Susumu Hirasawa has a long and fruitful history composing soundtracks for the works of Satoshi Kon, chief among them Millennium Actress, Paranoia Agent, and of course, Paprika. The OST for Paprika was released in 2006. It was groundbreaking because it was the first film soundtrack ever to use a Vocaloid for some of the vocals.
Lola the Vocaloid
A Vocaloid is a singing voice synthesizer, which has become quite popular in Japan within the last decade. In 2004, Zero-G released two Vocaloids, Leon and Lola. Leon provided a male vocal, while Lola was modeled on a female professional singer with a deep, soulful voice. Susumu Hirasawa used Lola on a number of tracks in Paprika's soundtrack, including "Mediational Field" and "The Girl in Byakkoya - White Tiger Field". In "The Girl in Byakkoya" in particular, the interplay between the partially synthesized male voice, and Lola's fully synthesized female voice, contributes a fascinating dynamic to the song.
Dream or Nightmare?
Throughout Paprika, the characters dive into and out of dreams, using an experimental device called the DC Mini. In the beginning of the film, the researchers behind this new technology only enter others' dreams to perform dream therapy, to help their patients resolve psychological issues. As the film goes on, however, and the stakes get higher and higher, the characters discover that sharing dreams can lead to dangerous consequences in real life, as well. Toward the end of the film, the line between dream and reality is often blurred. What begins as a pleasant dream might easily turn into a terrifying nightmare.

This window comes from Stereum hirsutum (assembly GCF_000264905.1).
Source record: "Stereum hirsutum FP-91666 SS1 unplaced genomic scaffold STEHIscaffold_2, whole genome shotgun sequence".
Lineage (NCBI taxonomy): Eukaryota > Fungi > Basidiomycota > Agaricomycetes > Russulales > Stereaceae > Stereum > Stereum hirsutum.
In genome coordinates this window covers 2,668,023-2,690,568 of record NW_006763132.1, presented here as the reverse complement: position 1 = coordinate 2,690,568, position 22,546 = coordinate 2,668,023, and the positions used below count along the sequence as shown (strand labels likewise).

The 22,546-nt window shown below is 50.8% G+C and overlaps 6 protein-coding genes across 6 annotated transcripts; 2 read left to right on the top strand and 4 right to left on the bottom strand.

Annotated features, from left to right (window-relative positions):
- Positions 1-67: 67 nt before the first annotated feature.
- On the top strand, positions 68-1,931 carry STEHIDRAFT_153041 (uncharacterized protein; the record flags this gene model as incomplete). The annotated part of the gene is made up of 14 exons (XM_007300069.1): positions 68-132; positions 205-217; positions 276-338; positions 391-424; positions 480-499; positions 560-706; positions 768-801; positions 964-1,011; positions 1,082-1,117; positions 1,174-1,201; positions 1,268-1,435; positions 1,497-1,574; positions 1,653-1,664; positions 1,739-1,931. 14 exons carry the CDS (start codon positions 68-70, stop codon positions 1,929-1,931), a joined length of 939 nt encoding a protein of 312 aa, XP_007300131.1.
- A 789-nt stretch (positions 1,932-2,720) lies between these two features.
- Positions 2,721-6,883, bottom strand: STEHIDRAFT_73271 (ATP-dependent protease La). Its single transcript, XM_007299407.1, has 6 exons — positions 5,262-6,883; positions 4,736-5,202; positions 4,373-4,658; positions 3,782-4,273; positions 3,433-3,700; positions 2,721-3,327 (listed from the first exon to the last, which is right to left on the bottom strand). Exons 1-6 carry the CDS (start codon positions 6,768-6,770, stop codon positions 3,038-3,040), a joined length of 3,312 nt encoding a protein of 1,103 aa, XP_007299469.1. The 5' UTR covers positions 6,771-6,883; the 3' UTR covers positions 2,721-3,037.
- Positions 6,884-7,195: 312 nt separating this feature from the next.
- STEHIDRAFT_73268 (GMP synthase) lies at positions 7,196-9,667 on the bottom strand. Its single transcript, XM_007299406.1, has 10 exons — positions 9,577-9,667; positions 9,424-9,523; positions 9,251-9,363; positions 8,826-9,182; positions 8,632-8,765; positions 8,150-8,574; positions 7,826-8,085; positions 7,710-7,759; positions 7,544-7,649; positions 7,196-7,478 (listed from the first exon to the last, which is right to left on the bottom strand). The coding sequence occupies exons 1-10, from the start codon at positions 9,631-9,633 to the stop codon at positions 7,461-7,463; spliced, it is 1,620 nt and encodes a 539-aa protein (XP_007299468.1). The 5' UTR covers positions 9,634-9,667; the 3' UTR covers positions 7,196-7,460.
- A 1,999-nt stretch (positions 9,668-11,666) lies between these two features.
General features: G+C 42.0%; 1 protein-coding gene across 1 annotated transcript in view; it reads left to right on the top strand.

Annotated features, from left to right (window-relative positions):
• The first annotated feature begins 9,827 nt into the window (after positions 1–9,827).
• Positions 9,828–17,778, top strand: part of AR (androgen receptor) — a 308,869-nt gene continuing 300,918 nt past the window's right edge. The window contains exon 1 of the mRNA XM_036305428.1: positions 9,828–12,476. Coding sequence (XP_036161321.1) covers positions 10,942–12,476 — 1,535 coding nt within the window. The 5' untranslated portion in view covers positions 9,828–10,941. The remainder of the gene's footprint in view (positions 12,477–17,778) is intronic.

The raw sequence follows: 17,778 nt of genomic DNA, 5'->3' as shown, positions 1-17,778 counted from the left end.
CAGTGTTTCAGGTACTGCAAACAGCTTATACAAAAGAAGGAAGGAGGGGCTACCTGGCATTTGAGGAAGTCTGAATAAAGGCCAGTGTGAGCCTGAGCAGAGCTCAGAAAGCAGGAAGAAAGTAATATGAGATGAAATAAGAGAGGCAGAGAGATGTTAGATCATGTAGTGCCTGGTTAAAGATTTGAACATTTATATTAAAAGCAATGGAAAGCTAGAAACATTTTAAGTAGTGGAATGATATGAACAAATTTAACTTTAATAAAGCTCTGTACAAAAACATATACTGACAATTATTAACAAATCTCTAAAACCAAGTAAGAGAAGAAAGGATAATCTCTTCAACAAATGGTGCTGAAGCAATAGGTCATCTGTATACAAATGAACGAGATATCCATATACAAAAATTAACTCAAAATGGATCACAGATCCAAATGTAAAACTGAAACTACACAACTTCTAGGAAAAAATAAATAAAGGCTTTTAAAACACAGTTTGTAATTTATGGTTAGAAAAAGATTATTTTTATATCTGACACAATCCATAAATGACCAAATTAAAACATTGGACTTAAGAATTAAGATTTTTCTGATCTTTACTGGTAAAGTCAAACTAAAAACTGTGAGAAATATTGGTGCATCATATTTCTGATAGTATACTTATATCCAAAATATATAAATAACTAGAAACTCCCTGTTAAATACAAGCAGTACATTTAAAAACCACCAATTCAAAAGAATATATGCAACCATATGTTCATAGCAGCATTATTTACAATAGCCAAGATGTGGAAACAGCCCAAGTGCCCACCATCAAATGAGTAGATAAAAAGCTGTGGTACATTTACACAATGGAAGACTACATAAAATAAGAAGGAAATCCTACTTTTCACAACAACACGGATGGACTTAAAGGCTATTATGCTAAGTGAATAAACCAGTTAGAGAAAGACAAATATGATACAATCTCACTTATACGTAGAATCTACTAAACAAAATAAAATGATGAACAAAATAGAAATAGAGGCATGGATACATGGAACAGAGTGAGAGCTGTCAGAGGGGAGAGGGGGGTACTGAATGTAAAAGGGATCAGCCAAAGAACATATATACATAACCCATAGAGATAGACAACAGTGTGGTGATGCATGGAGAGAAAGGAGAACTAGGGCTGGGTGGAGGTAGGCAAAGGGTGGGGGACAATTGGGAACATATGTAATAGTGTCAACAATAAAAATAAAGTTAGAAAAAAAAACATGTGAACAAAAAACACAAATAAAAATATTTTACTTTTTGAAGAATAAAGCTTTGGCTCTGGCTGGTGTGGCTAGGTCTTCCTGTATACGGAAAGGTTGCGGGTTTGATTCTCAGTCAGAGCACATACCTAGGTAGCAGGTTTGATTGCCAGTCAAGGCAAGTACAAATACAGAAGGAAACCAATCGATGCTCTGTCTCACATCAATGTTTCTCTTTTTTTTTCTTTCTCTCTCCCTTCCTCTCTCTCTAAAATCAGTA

The soundtrack facilitates these tonal shifts with a variety of very different tracks: the bright, cheerful electropop of "A Drop Filled with Memories", the creepy, suspense-filled "The Blind Spot in a Corridor", the smooth jazz of "Lounge", the enthusiastic grandstanding of "Welcome to the Circus", the manic "Parade", and the soothing string music of "The Tree in the Dark", among others. The sheer range of music in the soundtrack complements the dizzying array of situations and moods presented in the film itself.
Truly, Paprika's OST is one of the strangest soundtracks I have ever heard. Then again, that's perfect for a film about dreams. The film, which was the final feature film to be completed by Satoshi Kon before his death in 2010, is incredibly imaginative, taking the viewers into worlds they might only recognize from their own dreams. Without the creative versatility of Susumu Hirasawa's soundtrack, however, the film would not be able to achieve this hypnotic and mesmerizing effect. Luckily, the director and composer had a long-standing professional relationship, and were able to work together to make an amazing soundtrack and film.